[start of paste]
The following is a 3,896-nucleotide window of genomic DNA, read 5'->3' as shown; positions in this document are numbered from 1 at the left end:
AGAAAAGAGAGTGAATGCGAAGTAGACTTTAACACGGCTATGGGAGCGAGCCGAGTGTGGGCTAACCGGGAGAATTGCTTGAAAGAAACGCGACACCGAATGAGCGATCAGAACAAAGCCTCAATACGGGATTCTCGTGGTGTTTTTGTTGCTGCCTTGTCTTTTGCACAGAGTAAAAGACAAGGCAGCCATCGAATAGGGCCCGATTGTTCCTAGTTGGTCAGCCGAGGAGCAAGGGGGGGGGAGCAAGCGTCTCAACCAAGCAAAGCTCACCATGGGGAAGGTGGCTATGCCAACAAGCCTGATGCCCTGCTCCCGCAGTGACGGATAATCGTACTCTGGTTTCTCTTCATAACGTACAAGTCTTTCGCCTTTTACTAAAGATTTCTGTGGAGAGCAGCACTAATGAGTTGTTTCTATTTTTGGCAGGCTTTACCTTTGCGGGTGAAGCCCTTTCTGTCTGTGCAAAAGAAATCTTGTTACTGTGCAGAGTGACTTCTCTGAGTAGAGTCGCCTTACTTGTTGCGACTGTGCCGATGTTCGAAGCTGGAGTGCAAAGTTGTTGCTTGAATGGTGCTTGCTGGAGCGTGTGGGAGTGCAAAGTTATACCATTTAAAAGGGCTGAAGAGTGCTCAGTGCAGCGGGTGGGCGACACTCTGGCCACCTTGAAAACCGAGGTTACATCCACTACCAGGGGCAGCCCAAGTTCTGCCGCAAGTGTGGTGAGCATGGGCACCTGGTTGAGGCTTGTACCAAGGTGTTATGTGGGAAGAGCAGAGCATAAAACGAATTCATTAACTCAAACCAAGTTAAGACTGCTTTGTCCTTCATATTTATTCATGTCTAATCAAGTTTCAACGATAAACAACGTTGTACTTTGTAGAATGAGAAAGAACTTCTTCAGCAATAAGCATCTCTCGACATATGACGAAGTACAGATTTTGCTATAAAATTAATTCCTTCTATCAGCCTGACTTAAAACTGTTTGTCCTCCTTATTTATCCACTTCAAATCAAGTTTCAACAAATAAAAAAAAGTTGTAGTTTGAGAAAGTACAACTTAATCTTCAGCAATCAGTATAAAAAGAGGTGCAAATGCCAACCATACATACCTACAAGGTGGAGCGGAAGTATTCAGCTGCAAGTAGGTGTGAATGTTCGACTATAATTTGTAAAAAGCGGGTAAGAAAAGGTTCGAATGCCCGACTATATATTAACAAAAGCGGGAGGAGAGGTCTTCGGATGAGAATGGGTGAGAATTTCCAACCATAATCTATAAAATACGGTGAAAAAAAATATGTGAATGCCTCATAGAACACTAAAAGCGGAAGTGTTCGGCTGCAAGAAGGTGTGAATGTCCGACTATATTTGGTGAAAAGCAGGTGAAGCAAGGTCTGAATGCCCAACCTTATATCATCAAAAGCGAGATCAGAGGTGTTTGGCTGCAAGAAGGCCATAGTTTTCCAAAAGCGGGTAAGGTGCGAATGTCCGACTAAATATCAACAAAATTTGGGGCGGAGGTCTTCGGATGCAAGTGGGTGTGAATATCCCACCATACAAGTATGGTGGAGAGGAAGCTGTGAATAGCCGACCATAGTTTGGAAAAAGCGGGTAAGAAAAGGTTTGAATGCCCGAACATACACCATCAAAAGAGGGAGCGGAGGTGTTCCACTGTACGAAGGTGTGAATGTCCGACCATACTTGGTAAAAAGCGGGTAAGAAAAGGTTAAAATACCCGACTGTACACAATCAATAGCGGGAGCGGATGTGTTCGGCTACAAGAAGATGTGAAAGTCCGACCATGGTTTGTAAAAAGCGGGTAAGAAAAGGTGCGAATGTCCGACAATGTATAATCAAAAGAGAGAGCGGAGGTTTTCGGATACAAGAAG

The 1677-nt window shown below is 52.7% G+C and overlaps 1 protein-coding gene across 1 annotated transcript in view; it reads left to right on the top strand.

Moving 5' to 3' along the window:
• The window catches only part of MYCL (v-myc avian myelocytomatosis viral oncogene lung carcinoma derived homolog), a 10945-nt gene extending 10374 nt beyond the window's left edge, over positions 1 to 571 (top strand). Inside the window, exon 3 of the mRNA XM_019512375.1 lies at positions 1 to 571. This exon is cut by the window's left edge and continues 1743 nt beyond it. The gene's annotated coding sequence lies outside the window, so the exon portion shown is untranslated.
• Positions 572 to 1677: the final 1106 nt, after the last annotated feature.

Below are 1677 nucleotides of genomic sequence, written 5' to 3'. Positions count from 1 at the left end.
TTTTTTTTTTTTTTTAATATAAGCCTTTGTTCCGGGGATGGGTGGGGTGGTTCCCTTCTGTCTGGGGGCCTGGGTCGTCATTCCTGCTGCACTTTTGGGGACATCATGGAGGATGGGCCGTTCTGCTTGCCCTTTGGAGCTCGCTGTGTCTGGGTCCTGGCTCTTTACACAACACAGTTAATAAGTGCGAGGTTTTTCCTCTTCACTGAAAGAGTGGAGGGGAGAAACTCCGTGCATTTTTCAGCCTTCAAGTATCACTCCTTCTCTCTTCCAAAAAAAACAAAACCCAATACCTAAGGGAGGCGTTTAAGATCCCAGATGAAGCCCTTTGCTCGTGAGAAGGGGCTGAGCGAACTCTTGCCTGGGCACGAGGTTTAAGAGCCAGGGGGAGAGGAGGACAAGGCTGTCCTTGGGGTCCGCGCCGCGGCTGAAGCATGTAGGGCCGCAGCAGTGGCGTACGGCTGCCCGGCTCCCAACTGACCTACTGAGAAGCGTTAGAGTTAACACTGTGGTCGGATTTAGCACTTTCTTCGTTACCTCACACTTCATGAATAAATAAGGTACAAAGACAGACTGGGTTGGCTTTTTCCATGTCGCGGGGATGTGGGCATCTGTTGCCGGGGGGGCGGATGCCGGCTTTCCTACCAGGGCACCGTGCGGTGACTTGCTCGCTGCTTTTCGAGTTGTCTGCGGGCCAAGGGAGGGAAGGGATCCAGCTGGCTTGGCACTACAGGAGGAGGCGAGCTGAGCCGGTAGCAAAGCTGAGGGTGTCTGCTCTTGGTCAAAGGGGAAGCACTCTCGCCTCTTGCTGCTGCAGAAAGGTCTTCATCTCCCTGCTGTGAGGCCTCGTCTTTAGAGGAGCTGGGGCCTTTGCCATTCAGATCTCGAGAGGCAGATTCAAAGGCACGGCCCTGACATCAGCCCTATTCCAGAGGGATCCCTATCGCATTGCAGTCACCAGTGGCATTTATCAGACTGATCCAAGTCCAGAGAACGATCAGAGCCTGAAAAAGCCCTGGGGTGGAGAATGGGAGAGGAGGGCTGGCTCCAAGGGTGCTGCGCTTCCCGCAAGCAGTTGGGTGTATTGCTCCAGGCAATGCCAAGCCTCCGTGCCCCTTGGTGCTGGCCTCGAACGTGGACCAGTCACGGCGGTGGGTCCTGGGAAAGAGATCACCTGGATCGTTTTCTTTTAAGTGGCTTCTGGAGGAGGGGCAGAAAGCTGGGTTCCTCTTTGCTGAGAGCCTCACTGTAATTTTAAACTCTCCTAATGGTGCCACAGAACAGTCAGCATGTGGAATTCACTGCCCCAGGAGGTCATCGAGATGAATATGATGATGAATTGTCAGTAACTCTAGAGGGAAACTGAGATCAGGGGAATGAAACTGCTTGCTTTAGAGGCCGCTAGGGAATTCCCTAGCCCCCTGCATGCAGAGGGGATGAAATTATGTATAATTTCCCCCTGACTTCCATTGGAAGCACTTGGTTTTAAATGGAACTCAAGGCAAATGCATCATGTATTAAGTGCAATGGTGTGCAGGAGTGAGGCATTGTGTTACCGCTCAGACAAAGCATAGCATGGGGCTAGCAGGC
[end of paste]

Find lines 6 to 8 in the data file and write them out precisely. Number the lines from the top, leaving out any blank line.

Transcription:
• Positions 572 to 1677: the final 1106 nt, after the last annotated feature.

Below are 1677 nucleotides of genomic sequence, written 5' to 3'. Positions count from 1 at the left end.
TTTTTTTTTTTTTTTAATATAAGCCTTTGTTCCGGGGATGGGTGGGGTGGTTCCCTTCTGTCTGGGGGCCTGGGTCGTCATTCCTGCTGCACTTTTGGGGACATCATGGAGGATGGGCCGTTCTGCTTGCCCTTTGGAGCTCGCTGTGTCTGGGTCCTGGCTCTTTACACAACACAGTTAATAAGTGCGAGGTTTTTCCTCTTCACTGAAAGAGTGGAGGGGAGAAACTCCGTGCATTTTTCAGCCTTCAAGTATCACTCCTTCTCTCTTCCAAAAAAAACAAAACCCAATACCTAAGGGAGGCGTTTAAGATCCCAGATGAAGCCCTTTGCTCGTGAGAAGGGGCTGAGCGAACTCTTGCCTGGGCACGAGGTTTAAGAGCCAGGGGGAGAGGAGGACAAGGCTGTCCTTGGGGTCCGCGCCGCGGCTGAAGCATGTAGGGCCGCAGCAGTGGCGTACGGCTGCCCGGCTCCCAACTGACCTACTGAGAAGCGTTAGAGTTAACACTGTGGTCGGATTTAGCACTTTCTTCGTTACCTCACACTTCATGAATAAATAAGGTACAAAGACAGACTGGGTTGGCTTTTTCCATGTCGCGGGGATGTGGGCATCTGTTGCCGGGGGGGCGGATGCCGGCTTTCCTACCAGGGCACCGTGCGGTGACTTGCTCGCTGCTTTTCGAGTTGTCTGCGGGCCAAGGGAGGGAAGGGATCCAGCTGGCTTGGCACTACAGGAGGAGGCGAGCTGAGCCGGTAGCAAAGCTGAGGGTGTCTGCTCTTGGTCAAAGGGGAAGCACTCTCGCCTCTTGCTGCTGCAGAAAGGTCTTCATCTCCCTGCTGTGAGGCCTCGTCTTTAGAGGAGCTGGGGCCTTTGCCATTCAGATCTCGAGAGGCAGATTCAAAGGCACGGCCCTGACATCAGCCCTATTCCAGAGGGATCCCTATCGCATTGCAGTCACCAGTGGCATTTATCAGACTGATCCAAGTCCAGAGAACGATCAGAGCCTGAAAAAGCCCTGGGGTGGAGAATGGGAGAGGAGGGCTGGCTCCAAGGGTGCTGCGCTTCCCGCAAGCAGTTGGGTGTATTGCTCCAGGCAATGCCAAGCCTCCGTGCCCCTTGGTGCTGGCCTCGAACGTGGACCAGTCACGGCGGTGGGTCCTGGGAAAGAGATCACCTGGATCGTTTTCTTTTAAGTGGCTTCTGGAGGAGGGGCAGAAAGCTGGGTTCCTCTTTGCTGAGAGCCTCACTGTAATTTTAAACTCTCCTAATGGTGCCACAGAACAGTCAGCATGTGGAATTCACTGCCCCAGGAGGTCATCGAGATGAATATGATGATGAATTGTCAGTAACTCTAGAGGGAAACTGAGATCAGGGGAATGAAACTGCTTGCTTTAGAGGCCGCTAGGGAATTCCCTAGCCCCCTGCATGCAGAGGGGATGAAATTATGTATAATTTCCCCCTGACTTCCATTGGAAGCACTTGGTTTTAAATGGAACTCAAGGCAAATGCATCATGTATTAAGTGCAATGGTGTGCAGGAGTGAGGCATTGTGTTACCGCTCAGACAAAGCATAGCATGGGGCTAGCAGGC